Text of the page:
6 February 2019 Emma Rudeck

The Death of the Blog Author

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The Blog Author is Dead; Long Live the Blog Reader

Everyone knows blog posts are great ways to tell your audience exactly what you think, right?

It’s definitely something I used to believe was true. Now? Not so much.

Before jumping straight to the comments section to yell at me and tell me I’m wrong, let me explain (if you still think I’m wrong by then end of the post, then, of course, feel free to yell).

The Background: The Death of the Author

I like literary criticism. It’s a hangover from doing an English Lit degree, which I can’t/won’t shake. Recently I re-read Roland Barthes essay “The Death of the Author”.  In it, Barthes argues the author doesn’t give meaning to a text. Instead, a text provides meaning to a reader.

What does this mean? Barthes states in his essay: “The explanation of a work is always sought in the man or woman who produced it, as if it were always in the end, through the more or less transparent allegory of the fiction, the voice of a single person, the author 'confiding' in us.”

In other words, as people reading a text, we look to the writer as the source of the meaning. After all, they’re the ones who wrote it, so they must know what it means?

According to Barthes, they do not.

The author does not speak directly to the reader, instead ‘it is language which speaks, not the author’. Translation: when we read a text, we use all of our individual understanding of what words means and all the different associations to create our own unique interpretation of the text.

The author cannot control how we interpret or create this meaning. The author does not have any control over what we think different words mean, so cannot control our final opinion on the piece.

This is true for literary fiction. It’s true for newspaper articles. It’s also true for blog posts.

What does this mean for writing and reading blog posts?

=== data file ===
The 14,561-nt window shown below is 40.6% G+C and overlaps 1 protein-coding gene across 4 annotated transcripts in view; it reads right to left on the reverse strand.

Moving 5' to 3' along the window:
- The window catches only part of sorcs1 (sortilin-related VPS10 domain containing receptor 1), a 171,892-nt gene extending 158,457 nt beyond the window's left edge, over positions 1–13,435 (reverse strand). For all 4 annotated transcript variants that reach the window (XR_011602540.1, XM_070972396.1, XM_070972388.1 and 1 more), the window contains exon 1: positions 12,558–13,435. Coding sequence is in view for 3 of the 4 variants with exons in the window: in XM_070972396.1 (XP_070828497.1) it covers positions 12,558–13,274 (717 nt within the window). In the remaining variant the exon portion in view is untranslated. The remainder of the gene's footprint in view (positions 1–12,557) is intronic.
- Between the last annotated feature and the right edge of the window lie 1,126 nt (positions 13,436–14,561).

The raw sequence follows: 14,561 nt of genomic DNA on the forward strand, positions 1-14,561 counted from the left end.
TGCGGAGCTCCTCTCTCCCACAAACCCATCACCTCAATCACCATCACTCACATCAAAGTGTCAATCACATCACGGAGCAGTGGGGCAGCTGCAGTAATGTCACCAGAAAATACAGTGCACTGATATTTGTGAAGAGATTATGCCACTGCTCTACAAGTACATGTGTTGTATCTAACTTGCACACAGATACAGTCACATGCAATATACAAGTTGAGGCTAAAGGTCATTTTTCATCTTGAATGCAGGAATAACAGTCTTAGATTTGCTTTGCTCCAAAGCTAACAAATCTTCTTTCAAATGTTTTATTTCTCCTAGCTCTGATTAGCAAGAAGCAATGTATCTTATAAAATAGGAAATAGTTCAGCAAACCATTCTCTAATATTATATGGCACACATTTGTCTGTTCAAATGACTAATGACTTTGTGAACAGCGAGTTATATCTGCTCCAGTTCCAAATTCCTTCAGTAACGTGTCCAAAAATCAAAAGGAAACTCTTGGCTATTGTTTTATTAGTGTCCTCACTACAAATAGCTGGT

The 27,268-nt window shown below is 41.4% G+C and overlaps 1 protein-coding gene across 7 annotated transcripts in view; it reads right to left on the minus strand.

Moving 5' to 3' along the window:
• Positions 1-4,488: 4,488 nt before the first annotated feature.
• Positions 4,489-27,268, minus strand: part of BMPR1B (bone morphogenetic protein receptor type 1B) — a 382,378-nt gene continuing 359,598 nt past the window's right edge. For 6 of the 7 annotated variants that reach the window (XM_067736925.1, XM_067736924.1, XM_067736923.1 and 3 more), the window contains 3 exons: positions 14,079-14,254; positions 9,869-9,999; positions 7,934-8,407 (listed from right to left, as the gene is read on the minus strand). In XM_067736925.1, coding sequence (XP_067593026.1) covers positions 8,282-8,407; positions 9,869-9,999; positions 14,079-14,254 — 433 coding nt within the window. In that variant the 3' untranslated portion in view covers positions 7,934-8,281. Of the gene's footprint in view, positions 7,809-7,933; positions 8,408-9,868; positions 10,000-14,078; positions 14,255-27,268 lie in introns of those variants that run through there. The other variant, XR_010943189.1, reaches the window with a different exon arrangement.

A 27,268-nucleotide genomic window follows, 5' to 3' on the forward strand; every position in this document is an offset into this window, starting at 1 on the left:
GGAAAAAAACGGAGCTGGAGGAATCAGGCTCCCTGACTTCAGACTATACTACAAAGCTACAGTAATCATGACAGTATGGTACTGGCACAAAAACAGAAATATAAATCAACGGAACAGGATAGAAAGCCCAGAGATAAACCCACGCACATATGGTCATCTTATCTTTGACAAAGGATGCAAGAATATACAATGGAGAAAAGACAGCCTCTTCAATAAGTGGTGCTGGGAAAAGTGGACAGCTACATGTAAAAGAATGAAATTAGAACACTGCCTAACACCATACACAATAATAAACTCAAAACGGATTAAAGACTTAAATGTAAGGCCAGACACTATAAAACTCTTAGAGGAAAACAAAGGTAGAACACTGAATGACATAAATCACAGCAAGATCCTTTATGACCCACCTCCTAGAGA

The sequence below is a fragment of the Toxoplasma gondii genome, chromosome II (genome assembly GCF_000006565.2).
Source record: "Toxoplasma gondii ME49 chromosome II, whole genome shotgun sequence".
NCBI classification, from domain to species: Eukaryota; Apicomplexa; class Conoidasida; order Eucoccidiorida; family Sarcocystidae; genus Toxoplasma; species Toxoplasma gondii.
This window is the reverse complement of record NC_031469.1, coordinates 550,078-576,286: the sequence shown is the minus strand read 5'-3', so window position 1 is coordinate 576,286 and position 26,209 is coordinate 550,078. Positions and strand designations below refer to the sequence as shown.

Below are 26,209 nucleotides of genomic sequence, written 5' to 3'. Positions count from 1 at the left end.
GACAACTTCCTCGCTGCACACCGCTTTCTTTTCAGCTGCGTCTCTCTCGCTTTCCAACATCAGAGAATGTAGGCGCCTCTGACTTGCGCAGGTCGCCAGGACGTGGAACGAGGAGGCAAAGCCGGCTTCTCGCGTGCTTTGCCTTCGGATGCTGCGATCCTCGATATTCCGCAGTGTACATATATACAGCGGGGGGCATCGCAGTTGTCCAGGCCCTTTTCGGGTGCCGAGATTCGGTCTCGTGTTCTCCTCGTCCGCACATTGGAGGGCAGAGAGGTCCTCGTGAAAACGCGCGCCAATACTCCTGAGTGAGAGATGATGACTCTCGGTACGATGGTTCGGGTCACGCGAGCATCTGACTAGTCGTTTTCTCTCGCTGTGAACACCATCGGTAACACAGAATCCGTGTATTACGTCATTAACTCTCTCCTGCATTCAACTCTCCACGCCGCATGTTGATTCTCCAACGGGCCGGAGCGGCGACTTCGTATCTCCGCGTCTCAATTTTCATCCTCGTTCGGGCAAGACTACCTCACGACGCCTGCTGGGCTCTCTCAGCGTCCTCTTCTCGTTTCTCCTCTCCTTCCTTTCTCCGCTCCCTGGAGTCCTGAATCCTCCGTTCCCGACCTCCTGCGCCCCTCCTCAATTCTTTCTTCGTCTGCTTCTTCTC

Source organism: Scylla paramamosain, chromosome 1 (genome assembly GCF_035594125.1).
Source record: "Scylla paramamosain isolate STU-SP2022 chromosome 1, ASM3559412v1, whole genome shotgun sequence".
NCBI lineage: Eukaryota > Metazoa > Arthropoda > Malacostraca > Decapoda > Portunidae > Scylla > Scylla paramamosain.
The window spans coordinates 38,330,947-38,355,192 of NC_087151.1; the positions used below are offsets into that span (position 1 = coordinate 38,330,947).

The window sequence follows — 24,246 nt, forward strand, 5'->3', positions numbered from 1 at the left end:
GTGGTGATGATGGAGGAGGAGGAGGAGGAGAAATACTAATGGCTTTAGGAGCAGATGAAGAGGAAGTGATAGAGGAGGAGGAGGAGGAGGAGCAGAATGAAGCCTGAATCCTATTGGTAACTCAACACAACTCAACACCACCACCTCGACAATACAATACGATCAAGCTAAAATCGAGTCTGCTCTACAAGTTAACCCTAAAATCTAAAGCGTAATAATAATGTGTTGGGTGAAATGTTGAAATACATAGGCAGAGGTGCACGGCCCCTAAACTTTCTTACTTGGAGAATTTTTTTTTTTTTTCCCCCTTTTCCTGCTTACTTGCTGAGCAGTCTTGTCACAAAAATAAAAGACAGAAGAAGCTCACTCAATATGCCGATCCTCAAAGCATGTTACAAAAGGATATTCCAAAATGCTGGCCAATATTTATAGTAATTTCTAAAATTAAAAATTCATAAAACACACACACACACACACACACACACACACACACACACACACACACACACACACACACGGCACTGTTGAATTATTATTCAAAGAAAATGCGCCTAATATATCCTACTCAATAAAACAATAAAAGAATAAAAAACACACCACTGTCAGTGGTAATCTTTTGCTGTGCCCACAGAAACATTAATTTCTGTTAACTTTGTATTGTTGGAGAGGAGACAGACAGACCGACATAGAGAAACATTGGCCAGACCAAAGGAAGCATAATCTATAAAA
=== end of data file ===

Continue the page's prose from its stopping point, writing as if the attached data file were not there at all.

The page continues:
writingIn short, it means we have to pick our words very carefully because reader will all have their unique interpretation on what we write. 

The blog author/blogger is a construct. It is just like any other author. It has been created in the minds of the reader as a way of giving meaning to what they’re reading.

To be clear, I’m not saying an individual doesn’t sit at his desk and toil (sometimes for hours) to write a blog post. This is all true and without doubt. Content marketers, brand journalists, blog writers (whatever the job title) are still the people who go through the process of deploying text onto a screen. This is not in question.

What I am challenging is the construct of the “Blog Author” or “Blogger” as the controller of how someone interprets the blog article. This is not the case - they are not the single source of truth.

Instead they are the producer of a text (in this case a blog post). Then, each reader comes to the blog posts and takes from it their own version of the truth. Or, in other words, ten people can read the same article and have ten different interpretations of the article. 

These different interpretations can be similar (and often are), but they are never exactly the same.

Not convinced?

Let’s consider types of text without an obvious ‘author’ or byline.

There are plenty of examples on the Internet of text devoid of an author. Think of Wikipedia, where readers (consumers of the text) can temporarily become the producer (contributors towards to text) before resuming their primary role. These producers are not the single source of truth for a text. (It’s well known Wikipedia entries can be factually wrong.)

There is no byline. There is no author. But the text exists. The Wikipedia page exists.

You wouldn’t think of each Wikipedia contributor as an ‘author’ -  the single source of truth - even though it’s possible a Wikipedia page has only been written by one person who is an expert in the subject.

We need to separate the construct of the ‘blogger’ from people who blog. These are not the same thing. The person typically sits with their laptop or similar and performs the physical process of typing to form text on a screen. The blogger is artifice because the reader, the audience, give  meaning to the blog post.

And what does this mean for marketers? Particularly content marketers?

First we have to accept that not everyone will get the same end of the stick.

It's impossible for a single interpretation of a blog post to exist and there will always be differences in what people think. This is why we work with personas and try to engage particular audiences, rather than trying to communicate with people that will interpret our content as irrelevant or uninteresting to them. 

Second, we need to forget the illusion of ourselves as a ‘blog author’ or a ‘blogger’, presiding above our audience with a message to tell them. The message can only come from meaning, which can only come from the reader’s individual interpretation of the text.

As people putting text on a page, we cannot tell our audience what to think. We can only use our choice of words to try and share, persuade and guide.

They will think whatever they want to, depending on their experiences, context and biases. All we can do is tell our stories and hope the way we do this resonates with our readers so they can create the meaning we want them to have.

Originally published 22 August 2016. Updated 6 February 2019.